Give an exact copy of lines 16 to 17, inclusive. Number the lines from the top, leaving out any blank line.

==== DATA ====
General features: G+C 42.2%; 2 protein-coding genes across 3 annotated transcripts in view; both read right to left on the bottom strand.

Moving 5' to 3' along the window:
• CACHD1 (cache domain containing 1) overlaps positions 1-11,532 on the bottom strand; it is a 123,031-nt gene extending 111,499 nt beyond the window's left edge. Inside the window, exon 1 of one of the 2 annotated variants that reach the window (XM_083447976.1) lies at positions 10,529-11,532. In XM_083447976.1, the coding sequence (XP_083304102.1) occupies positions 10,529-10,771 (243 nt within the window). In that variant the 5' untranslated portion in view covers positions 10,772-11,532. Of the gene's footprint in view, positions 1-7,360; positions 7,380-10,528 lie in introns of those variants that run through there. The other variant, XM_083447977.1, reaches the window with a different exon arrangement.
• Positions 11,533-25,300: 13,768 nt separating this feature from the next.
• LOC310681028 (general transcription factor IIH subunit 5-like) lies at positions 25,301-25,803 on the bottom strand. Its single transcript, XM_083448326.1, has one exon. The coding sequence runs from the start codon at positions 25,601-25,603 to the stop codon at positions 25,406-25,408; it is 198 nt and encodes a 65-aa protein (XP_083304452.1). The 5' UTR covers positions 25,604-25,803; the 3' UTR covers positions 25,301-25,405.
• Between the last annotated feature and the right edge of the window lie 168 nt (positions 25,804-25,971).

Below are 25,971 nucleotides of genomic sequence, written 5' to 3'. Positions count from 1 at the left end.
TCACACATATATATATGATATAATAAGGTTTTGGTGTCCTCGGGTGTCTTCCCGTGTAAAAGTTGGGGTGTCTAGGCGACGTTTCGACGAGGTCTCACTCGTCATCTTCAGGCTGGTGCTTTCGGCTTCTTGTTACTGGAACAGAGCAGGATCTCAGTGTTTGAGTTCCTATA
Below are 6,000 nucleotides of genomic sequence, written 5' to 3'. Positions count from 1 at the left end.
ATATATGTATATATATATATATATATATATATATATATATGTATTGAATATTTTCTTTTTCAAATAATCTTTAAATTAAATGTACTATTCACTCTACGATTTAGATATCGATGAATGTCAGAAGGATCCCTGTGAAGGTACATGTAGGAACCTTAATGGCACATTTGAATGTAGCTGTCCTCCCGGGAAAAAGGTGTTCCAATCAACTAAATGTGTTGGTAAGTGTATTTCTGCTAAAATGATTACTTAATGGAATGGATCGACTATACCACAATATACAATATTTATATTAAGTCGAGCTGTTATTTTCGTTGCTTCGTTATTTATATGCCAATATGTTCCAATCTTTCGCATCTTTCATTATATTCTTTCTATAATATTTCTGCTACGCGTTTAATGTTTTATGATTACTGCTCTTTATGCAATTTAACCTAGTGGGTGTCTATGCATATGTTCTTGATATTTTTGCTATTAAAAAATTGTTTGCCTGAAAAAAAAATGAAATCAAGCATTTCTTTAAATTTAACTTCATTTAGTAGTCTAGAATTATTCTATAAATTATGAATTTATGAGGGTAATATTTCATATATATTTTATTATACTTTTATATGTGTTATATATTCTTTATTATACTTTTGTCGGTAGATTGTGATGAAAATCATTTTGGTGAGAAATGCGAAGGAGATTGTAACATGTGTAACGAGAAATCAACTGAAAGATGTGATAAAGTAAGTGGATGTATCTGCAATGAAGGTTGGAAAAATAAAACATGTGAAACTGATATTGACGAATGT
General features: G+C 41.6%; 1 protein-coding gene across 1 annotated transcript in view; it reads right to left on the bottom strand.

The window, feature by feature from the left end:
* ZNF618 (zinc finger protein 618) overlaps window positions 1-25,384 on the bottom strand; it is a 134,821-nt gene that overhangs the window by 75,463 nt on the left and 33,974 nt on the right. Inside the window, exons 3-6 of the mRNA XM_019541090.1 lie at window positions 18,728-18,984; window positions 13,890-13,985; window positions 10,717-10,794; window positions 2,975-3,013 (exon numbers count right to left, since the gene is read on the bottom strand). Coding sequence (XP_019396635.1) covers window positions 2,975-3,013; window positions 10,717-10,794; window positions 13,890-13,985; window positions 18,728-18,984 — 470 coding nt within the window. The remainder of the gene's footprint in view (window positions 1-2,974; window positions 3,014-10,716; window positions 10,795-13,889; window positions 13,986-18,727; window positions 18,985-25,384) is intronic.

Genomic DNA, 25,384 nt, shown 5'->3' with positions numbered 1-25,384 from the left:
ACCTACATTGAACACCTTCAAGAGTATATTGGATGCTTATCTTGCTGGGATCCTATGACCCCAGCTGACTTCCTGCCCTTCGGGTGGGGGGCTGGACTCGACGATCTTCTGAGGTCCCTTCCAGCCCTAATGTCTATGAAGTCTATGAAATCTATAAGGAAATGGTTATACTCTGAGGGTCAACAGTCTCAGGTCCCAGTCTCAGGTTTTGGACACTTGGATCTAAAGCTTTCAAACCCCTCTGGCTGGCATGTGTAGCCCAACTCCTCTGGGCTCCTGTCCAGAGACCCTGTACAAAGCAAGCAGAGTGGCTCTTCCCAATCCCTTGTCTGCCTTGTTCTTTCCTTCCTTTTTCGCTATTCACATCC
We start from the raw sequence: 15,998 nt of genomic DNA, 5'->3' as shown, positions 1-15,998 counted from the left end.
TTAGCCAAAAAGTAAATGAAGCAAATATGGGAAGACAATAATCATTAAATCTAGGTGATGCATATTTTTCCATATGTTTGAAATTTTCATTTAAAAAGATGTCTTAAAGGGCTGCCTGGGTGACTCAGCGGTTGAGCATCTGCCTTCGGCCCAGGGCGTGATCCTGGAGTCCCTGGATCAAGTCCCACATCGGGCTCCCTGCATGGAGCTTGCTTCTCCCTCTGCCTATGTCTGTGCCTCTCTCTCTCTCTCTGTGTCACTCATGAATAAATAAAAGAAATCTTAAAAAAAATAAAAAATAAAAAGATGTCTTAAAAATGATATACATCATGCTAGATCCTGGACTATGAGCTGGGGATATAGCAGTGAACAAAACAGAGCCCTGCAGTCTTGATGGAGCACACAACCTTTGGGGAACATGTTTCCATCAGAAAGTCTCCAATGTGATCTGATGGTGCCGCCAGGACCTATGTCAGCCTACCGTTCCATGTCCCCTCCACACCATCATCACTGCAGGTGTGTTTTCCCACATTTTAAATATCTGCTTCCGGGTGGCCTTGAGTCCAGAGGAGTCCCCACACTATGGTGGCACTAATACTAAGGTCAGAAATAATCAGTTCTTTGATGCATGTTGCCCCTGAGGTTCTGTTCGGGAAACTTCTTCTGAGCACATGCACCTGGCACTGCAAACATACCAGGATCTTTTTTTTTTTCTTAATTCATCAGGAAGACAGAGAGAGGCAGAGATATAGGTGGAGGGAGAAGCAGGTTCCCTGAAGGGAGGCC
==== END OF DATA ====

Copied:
We start from the raw sequence: 15,998 nt of genomic DNA, 5'->3' as shown, positions 1-15,998 counted from the left end.
TTAGCCAAAAAGTAAATGAAGCAAATATGGGAAGACAATAATCATTAAATCTAGGTGATGCATATTTTTCCATATGTTTGAAATTTTCATTTAAAAAGATGTCTTAAAGGGCTGCCTGGGTGACTCAGCGGTTGAGCATCTGCCTTCGGCCCAGGGCGTGATCCTGGAGTCCCTGGATCAAGTCCCACATCGGGCTCCCTGCATGGAGCTTGCTTCTCCCTCTGCCTATGTCTGTGCCTCTCTCTCTCTCTCTGTGTCACTCATGAATAAATAAAAGAAATCTTAAAAAAAATAAAAAATAAAAAGATGTCTTAAAAATGATATACATCATGCTAGATCCTGGACTATGAGCTGGGGATATAGCAGTGAACAAAACAGAGCCCTGCAGTCTTGATGGAGCACACAACCTTTGGGGAACATGTTTCCATCAGAAAGTCTCCAATGTGATCTGATGGTGCCGCCAGGACCTATGTCAGCCTACCGTTCCATGTCCCCTCCACACCATCATCACTGCAGGTGTGTTTTCCCACATTTTAAATATCTGCTTCCGGGTGGCCTTGAGTCCAGAGGAGTCCCCACACTATGGTGGCACTAATACTAAGGTCAGAAATAATCAGTTCTTTGATGCATGTTGCCCCTGAGGTTCTGTTCGGGAAACTTCTTCTGAGCACATGCACCTGGCACTGCAAACATACCAGGATCTTTTTTTTTTTCTTAATTCATCAGGAAGACAGAGAGAGGCAGAGATATAGGTGGAGGGAGAAGCAGGTTCCCTGAAGGGAGGCC